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Old 03-16-2012, 08:22 PM
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3. LENGTH of Main Beam: (Fig. 2) First, it is necessary to determine the main beams and their tips. The main beams are usually easy to identify in white-tailed deer, because they will end at the rear most points; however, some non-typical antlers may have more than one projection at the end of the beam. If so, choose the one that appears to be the logical beam tip because of its contour, size and location. Measure the length of each main antler beam from the bottom edge of the burr (or coronet) to the tip. If a beam tip is broken so that its far point is not on the line of measurement, it should be carded off. The measurement follows the center of the antler's outer curve and is essentially parallel to the longitudinal blood grooves. Begin the measurement where the center-line of the outer curve intersects the bottom edge of the burr. This will be on the side of the head and behind the eye, not in front on the forehead.

4. LENGTH OF TYPICAL TINES: (Fig. 3)
Even though in this method all tines are measured and included in the score , it still is necessary to identify the typical tines, because the beam circumferences must be measured between
typical tines, disregarding any non-typical tines that may be present. Measure the length of each valid typical tine on each antler. If a tine is broken so that its far point is not on the line of measurement, it should be carded off. A valid tine must be at least 1 inch long, and no wider than its length. A typical tine is one that grows in the typical location and manner. Be sure not to measure the tip of the main beam as a tine. While the beam tip is always a typical point, it is not a tine, and its length is already included in the length of the main beam. Each typical tine on white-tailed deer antlers has a specific identification number: T-l, T-2, T-3, etc., as illustrated. Record its length on the proper line on the entry form. Any typical tines that are missing are to be identified by a zero. There is no set limit to the number of typical tines that can grow on a white-tailed deer antler however, it is unlikely to exceed six or seven. To be considered typical, a tine must grow in a typical manner and location, and form the typical pattern for that species. A typical brow tine (T-l), if present, must grow upward from the top of the beam and not from the side or bottom of the beam, or from the burr. The other typical tines must grow upward from the beam in typical fashion, not from the side or bottom of the beam, or from another tine. In white-tailed deer, only one tine (not both) of a double brow tine may be treated as typi-cal (normally the longer one), the other being non-typical. However, both tines of a double tine growing elsewhere on the main beam can be typical in some cases.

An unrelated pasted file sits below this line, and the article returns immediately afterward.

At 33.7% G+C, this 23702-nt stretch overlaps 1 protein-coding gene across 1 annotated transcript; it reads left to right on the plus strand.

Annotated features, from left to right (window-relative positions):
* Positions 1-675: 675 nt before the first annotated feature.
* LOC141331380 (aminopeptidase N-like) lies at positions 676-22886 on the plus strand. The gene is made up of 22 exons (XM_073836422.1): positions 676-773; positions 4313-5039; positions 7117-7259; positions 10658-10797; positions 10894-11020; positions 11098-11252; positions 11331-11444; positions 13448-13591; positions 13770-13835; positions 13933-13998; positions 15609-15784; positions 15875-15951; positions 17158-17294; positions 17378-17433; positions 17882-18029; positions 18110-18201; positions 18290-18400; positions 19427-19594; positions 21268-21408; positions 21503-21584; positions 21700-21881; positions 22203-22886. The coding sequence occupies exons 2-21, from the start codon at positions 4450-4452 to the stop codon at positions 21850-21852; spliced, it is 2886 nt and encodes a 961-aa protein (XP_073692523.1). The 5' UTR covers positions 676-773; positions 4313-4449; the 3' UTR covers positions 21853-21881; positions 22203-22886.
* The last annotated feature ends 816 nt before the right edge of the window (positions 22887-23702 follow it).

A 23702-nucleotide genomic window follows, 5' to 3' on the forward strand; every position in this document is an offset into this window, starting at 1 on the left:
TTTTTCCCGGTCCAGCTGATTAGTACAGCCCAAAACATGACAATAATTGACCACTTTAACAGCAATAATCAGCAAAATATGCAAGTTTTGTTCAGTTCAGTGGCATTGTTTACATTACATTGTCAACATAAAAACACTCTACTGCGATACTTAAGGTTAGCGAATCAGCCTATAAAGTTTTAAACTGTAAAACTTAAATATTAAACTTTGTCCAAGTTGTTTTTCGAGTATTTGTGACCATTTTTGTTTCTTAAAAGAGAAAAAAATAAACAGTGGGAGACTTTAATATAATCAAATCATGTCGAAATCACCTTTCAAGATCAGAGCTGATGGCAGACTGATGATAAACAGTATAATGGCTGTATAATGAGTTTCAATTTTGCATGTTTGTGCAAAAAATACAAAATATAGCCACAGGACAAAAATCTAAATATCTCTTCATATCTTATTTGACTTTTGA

5. LENGTH OF NON-TYPICAL TINES
(Fig. 4)
Measure the length of each valid non-typical tine
on each antler. If a tine is broken so that its far
point is not on the line of measurement, it should be carded off. A valid tine must be at least one
inch long, and no wider than its length. Non-typical tines are those that do not qualify as typical.
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